“Will Obama win?” It’s the question that keeps Chris Matthews and Bill O’Reilly alike awake at night (poor Chuck Todd hasn’t slept in years). As the 2012 presidential election creeps up, members of the pundit class are beginning to lay bets on the number of electoral votes and the popular vote, mostly relying on some combination of polling data and their “gut instincts” to make their predictions. But what drives the polls?

In an admittedly anecdotal sampling of the cable news channels, I’ve found the talking heads seem to assume the big factors are the state of the economy and the President’s likeability. Social scientists, however, are quick to point out that this simple equation leaves out a few key variables.

Economic Performance's impact on presidential elections
Zaller’s comparative look at economic performance’s impact on presidential elections between 1940 and 1964 and 1968 to 1996, via Google Books. Click for larger, high-resolution original.

In a famous wise-old-man essay (though an empirically-driven one) by political scientist John Zaller, cable news pundits are seen as caught up in the day-to-day political mud wrestling, while public opinion about the President is driven by three “political fundamentals”:  peace, prosperity, and moderation. That is, the public wants relative peace (or at least the perception of it), a strong economy, and politically moderate leadership. Zaller writes, “Politicians who can fulfill these demands thrive and those who can’t are returned to public life, more or less regardless what the media say about it.” This would, for example, explain why Bill Clinton survived the Monica Lewinsky scandal: the public was far more interested in the fundamentals of the economy than his affair.

So, what does Zaller’s theory suggest for Obama’s chances?


Americans don’t like “peaceniks,” but they also don’t want a war with major American casualties, says Zaller. Instead, “voters… like presidents who can keep the country’s enemies at bay without having to fight them in wars.” President George H. W. Bush’s short and victorious Operation Desert Storm was a boon for his polling numbers because Americans tend to rally around their leader in war time and the mission saw few American fatalities.

Obama, on the other hand, ran for president in the midst of two unpopular wars that drew daily American body counts (to say nothing of enormous human costs to civilians in Iraq and Afghanistan). He promised to end both.  For better or worse, he made good on his word to end U.S. involvement in Iraq. By contrast, he doubled down on Afghanistan. U.S. occupation continues today, with more fatalities in 2010 (499 U.S. military deaths) than during the entire Bush era. Using Zaller’s theory, the ongoing war in Afghanistan should jeopardize Obama’s re-election chances.

US Fatalities in Afghanistan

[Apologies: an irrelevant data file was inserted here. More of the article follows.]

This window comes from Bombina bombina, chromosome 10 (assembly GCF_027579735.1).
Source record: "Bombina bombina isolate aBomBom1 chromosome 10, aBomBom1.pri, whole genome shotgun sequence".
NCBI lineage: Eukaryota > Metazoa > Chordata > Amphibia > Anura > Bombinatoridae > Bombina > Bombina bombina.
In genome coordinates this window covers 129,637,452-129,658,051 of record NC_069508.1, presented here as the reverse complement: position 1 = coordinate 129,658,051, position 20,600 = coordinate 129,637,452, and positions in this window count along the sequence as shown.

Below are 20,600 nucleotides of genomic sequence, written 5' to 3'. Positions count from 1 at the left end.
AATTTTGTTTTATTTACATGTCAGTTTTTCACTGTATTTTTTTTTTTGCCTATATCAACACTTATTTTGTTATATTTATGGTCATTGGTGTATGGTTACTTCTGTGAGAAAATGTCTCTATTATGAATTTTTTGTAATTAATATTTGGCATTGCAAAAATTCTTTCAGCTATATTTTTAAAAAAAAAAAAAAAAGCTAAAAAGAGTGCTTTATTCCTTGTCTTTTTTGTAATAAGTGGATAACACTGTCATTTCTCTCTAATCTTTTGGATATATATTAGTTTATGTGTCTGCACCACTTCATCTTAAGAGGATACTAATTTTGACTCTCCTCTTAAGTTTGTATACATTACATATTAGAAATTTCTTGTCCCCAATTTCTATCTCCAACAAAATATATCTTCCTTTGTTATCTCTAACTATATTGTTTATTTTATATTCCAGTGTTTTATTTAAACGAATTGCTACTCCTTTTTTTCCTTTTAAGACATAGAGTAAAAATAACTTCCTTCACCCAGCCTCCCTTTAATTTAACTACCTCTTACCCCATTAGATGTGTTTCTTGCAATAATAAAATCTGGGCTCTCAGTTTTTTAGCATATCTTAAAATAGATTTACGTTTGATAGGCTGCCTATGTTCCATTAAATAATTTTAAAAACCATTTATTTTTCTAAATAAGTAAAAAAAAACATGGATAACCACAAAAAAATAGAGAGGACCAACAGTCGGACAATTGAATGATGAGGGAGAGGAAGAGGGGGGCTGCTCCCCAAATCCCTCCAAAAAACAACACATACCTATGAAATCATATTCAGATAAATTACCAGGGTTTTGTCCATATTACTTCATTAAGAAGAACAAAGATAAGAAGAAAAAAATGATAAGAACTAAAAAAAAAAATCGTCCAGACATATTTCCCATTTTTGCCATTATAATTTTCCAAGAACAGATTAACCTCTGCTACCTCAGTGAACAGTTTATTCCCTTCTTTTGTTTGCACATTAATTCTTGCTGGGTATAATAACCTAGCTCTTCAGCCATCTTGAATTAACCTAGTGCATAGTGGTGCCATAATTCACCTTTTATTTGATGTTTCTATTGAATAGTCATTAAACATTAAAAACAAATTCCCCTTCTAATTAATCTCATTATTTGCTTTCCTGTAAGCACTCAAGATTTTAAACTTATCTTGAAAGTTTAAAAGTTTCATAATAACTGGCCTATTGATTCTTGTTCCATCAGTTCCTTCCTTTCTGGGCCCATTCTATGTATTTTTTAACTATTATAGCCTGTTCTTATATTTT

Graphic by Shannon Golden for TheSocietyPages.org.

Still, compared to the Vietnam War, we are seeing few U.S. military fatalities (16,592 in 1968 vs. 499 in 2010, the peak year of death in each war). Further, the human costs of the Afghan war are borne unequally: a disproportionate number of American troops are people of color (who, voting-wise, skew hugely toward Obama) and from lower income families (who vote at lower rates). In other words, the most likely swing voters are the least likely to be affected directly by the war’s casualties. And finally, to great extent, the economic downturn has pushed the war off the front page.  In some ways, for great swaths of the country, the war in Afghanistan is an invisible one.

On the fundamental of peace, I think it’s a mixed story for Obama.


The economy is the central issue of this election. In fact, according to James Carville’s famous formulation (“It’s the economy, stupid!”), the economy is the central issue of every election. More sophisticated analysts, like The New York TimesNate Silver, incorporate economic data into their election prediction models precisely because of the belief that, as Zaller writes, “…the incumbent party does well in presidential elections when the economy is good and poorly when it is bad.”

Double Dip Recession Searches
Graphic by Shannon Golden for TheSocietyPages.org.

Well, the economy is bad. That bodes poorly for Obama. However, most Americans realize that the president “inherited” the worst economy since The Great Depression. Recent economic indicators (like new jobs added, consumer spending, Dow Jones growth, etc.) suggest we are on a very, very slow path to recovery, and, as the graphic at right illustrates, fears of a “double dip recession” seem to have subsided (though probably not so much in Paul Krugman’s household). For many households, the economy’s getting better, if not as fast as we’d all prefer.

That said, it’s not that much better. While the affluent have largely recovered stock losses and returned to the work force, families on the lower end of the economic scale are mired in a recession. And to hear Mitt Romney and the Republicans tell it, the Obama administration’s policies are actively suppressing growth (accounting for its glacial pace). Using Zaller’s own charts of the impact of economic performance on presidential election (Figure 3), a recently reported 0.3% growth in disposable income would be expected to deliver about 47% of the popular vote to Obama—a resounding loss.